Dual enrollment and transitions to college

Dual enrollment — definition: Enrolling in community college courses while still in high school

Students who participate in high-quality dual enrollment programs are more likely to graduate high school, enter college, and persist in college to completion, according to national research.

Students who are most likely to benefit are those who are most underrepresented in higher education in California: young men of color, students from low-income families, and first-generation college students. Dual enrollment is a powerful tool for equity. 

With support from the College Futures Foundation, and in collaboration with JFF, Career Ladders Project researched the landscape for dual enrollment in California. We produced recommendations for how to help more colleges, K-12 districts, and students across California reap the clear benefits of dual enrollment. CLP interviewed practitioners, researchers, and students at 48 of California’s 114 community colleges – and conducted in-depth research at six. Here are the results:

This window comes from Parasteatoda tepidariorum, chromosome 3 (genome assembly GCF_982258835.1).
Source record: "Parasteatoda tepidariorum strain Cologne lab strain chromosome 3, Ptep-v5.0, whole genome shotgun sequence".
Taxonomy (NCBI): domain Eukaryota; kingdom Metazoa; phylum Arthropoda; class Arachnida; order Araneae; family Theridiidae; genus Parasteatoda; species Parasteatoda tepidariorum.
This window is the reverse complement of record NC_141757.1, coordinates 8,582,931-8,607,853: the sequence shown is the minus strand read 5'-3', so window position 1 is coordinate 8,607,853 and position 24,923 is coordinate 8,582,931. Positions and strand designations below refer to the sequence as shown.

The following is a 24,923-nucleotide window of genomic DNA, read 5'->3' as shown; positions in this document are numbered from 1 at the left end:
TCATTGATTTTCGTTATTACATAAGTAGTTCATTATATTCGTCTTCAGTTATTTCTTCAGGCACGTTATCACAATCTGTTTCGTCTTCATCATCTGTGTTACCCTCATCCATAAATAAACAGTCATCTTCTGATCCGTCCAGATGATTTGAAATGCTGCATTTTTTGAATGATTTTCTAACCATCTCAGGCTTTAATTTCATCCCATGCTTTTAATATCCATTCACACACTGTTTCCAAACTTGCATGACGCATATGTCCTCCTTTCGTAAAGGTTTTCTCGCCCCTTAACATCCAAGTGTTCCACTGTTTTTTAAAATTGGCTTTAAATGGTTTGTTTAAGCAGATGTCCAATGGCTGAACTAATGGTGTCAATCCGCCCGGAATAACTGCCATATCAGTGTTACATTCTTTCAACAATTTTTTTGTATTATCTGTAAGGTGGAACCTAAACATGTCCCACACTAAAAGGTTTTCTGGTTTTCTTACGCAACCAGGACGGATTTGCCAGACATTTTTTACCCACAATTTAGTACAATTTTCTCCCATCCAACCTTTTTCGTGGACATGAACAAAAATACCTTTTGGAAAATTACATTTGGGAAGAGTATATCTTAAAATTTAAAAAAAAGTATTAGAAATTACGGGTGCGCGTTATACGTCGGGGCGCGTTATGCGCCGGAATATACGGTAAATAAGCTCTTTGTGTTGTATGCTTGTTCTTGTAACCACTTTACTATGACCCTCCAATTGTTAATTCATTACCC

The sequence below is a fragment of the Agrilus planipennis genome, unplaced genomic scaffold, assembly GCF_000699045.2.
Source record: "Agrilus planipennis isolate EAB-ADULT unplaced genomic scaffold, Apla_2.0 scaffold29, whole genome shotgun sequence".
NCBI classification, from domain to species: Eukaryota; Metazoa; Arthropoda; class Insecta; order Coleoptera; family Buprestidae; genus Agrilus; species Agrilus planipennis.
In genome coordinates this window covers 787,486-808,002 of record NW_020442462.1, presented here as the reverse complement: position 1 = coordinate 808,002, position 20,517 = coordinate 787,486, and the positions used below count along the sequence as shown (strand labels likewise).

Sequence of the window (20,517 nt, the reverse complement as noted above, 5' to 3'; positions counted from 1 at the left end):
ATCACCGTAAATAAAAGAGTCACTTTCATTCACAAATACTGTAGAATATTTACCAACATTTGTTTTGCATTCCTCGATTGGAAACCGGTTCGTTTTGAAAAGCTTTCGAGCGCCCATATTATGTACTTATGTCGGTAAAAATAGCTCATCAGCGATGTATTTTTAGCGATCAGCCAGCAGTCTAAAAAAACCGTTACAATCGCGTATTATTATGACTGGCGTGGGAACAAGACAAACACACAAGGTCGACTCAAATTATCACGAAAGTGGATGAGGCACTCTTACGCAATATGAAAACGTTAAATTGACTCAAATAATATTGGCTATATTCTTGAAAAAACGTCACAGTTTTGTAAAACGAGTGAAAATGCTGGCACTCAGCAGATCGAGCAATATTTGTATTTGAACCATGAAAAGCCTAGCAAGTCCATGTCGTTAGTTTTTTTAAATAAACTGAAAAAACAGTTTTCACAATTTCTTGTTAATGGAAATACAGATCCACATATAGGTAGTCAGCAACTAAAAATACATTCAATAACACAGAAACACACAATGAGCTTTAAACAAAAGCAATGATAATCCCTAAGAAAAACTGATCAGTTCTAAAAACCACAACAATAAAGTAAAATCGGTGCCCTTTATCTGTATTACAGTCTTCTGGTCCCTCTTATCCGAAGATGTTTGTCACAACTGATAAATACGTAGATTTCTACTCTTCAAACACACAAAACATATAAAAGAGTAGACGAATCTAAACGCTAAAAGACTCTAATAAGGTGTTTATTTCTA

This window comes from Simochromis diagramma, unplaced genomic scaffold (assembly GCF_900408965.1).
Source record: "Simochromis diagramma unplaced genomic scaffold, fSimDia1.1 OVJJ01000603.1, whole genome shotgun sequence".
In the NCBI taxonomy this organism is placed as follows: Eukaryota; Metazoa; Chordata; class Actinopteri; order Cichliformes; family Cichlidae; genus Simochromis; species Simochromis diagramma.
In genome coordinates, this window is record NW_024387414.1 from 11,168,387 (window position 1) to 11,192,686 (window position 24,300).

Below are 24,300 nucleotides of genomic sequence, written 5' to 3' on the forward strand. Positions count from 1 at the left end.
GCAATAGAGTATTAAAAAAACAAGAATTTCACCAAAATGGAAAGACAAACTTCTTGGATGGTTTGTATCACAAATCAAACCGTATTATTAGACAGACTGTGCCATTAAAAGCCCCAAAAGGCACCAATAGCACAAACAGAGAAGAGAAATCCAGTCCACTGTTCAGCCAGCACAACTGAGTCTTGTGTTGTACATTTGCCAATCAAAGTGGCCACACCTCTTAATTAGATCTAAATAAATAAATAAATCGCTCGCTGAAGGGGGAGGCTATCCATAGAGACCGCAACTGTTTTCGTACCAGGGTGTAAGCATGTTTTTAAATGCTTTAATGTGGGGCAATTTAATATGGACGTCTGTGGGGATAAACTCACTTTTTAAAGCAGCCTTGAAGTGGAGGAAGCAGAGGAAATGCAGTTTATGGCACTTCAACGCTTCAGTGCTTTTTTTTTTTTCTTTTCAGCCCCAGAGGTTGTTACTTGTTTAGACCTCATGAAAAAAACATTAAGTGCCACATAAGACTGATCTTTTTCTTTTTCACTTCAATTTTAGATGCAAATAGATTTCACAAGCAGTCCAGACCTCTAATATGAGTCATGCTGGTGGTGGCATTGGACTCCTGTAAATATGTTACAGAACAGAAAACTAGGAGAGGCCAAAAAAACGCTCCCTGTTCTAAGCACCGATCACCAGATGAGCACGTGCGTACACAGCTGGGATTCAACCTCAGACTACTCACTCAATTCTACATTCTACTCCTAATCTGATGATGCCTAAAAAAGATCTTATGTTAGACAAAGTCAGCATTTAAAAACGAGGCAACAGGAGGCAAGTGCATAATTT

Here are resources to learn more — and start developing or enhancing dual enrollment in your community. 

Dual enrollment also provides an introduction to higher education for first-generation college students and their families, and it meets the goals of guided pathways, a national reform movement redesigning the community college experience from students’ perspective. Funded by the James Irvine Foundation and in partnership with the Community College Research Center (CCRC) at Teachers College at Columbia University, CLP began working on the Concurrent Courses Initiative (CCI). *Our toolkit and webinars were generated in partnership with the California Community College Chancellor’s office and the Research and Planning Group for the California Community Colleges.